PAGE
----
[This appeared first at The Jagged Word on March 9.]
Usually, I just check the internet to see which films won which Oscars. I don’t really have any strong desire to hear the rich and famous pontificate, posture, and “use their platform” to push this or that cause. I have nothing against them doing so; I just don’t want to watch it. This sort of exhibitionism has been given the name “virtue-signaling,” in virtue of the tendency to show how much more virtuous one is than some other one who has not shown the same virtues he or she holds up as virtuous.
But: those who seem to be most vehemently against this form of signaling one’s virtue are not quite as virtuous as they suppose themselves to be. In reference to movies, short-handed as “Hollywood,” they will say things like, “This is why I don’t go to movies!” Or they will talk about the cesspool of Hollywood and its filmmakers, and decry the immorality of it all (of which, of course, there is enough to provide a rich tableau of examples).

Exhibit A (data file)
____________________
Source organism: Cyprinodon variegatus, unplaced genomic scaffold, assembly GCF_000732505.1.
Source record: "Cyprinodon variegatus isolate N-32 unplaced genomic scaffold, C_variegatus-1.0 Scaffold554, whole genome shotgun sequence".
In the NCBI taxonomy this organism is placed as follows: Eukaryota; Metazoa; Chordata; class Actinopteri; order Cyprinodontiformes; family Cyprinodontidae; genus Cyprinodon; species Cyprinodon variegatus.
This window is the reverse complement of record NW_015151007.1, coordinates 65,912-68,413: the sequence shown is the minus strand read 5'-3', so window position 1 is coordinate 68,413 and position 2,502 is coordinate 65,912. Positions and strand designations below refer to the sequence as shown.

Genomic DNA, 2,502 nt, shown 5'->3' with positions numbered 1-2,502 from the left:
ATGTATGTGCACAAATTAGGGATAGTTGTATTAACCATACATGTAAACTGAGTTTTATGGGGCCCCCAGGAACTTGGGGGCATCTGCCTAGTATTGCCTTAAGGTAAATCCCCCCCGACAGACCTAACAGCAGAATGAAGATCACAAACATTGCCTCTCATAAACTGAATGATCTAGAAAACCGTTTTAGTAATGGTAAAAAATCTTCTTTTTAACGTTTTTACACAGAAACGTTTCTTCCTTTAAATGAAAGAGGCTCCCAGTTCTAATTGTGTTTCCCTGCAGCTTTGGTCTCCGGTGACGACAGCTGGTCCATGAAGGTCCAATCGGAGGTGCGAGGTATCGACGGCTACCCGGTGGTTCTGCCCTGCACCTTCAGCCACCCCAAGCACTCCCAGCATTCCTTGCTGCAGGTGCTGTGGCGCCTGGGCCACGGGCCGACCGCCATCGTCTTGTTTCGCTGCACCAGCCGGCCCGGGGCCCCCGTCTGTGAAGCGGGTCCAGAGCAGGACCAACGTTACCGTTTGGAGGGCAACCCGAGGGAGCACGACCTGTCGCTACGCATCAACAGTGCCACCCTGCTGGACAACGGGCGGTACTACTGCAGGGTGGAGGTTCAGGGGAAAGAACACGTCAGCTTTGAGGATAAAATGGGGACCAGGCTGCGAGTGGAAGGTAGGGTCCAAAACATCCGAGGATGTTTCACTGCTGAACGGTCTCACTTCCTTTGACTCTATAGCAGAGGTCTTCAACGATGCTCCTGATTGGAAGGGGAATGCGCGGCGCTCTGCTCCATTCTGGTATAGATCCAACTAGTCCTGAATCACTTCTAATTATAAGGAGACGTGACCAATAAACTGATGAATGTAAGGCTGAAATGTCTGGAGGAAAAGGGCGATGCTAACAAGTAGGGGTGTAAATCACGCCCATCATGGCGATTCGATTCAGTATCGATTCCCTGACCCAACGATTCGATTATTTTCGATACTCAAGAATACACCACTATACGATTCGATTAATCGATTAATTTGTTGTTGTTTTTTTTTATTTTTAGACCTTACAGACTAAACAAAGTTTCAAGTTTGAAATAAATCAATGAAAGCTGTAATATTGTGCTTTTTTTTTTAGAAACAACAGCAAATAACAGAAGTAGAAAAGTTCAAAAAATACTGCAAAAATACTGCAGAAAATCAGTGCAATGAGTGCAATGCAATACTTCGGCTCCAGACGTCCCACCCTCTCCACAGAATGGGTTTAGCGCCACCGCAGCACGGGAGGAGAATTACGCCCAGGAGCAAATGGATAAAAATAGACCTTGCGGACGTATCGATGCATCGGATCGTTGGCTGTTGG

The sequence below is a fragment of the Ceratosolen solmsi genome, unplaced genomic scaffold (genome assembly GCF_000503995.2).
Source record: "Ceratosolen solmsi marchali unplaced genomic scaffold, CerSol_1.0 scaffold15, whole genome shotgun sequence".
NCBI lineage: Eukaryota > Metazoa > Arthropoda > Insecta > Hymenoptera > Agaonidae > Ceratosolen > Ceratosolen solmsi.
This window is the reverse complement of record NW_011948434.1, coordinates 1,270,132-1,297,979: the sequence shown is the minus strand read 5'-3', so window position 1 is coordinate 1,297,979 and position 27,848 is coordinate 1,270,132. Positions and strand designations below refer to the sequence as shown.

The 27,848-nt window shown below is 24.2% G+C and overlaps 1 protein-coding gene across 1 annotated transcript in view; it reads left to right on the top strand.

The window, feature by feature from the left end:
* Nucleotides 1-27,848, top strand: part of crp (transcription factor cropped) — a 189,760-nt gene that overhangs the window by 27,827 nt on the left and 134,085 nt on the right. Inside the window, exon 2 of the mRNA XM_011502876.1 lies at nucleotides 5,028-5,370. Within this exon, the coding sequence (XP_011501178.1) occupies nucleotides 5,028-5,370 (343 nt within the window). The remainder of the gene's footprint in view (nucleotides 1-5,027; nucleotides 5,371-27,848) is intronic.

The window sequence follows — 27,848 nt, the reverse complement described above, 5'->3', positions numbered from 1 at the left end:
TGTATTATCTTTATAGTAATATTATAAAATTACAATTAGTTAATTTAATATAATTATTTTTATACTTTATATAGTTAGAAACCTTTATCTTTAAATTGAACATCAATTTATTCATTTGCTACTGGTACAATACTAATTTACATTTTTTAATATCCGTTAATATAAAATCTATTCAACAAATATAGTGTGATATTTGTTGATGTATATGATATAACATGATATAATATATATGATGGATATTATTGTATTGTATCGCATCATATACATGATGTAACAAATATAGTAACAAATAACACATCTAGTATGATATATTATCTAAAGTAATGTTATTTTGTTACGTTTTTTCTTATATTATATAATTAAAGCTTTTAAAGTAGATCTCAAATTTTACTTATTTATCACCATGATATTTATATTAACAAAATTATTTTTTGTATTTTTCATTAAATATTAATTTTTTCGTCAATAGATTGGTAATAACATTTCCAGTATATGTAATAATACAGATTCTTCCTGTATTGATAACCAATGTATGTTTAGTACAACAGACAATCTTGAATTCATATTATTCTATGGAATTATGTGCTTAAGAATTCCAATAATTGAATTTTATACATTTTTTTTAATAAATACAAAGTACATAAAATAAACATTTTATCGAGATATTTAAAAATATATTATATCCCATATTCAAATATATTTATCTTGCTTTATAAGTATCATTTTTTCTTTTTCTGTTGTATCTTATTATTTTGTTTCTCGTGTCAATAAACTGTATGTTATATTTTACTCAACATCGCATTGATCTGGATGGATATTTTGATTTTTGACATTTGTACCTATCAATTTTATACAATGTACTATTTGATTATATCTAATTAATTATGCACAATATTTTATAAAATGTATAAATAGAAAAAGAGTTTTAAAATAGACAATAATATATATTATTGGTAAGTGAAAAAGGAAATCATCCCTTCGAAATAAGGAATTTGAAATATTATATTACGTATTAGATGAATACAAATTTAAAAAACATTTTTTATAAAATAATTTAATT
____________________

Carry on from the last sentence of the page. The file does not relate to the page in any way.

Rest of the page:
“Hollywood,” however, is no more univocal than any other segment of culture, popular or otherwise. Of course there’s trash. Of course there’s immorality, at least from a Christian’s point of view. There’s gratuitous (a strange word for it, with its connotations of grace) violence and sex, with which the film could clearly do without and be no less rich—if it is indeed rich. But music and books are no less subject to the inundation of trash. The point cannot be that Hollywood (as synecdoche for filmmaking) produces immoral things or low-quality things, since that is true of anything else that people produce. Hypocrisy and double-speak is no more endemic to Hollywood than it is to any other class of people engaged in the same kind of work.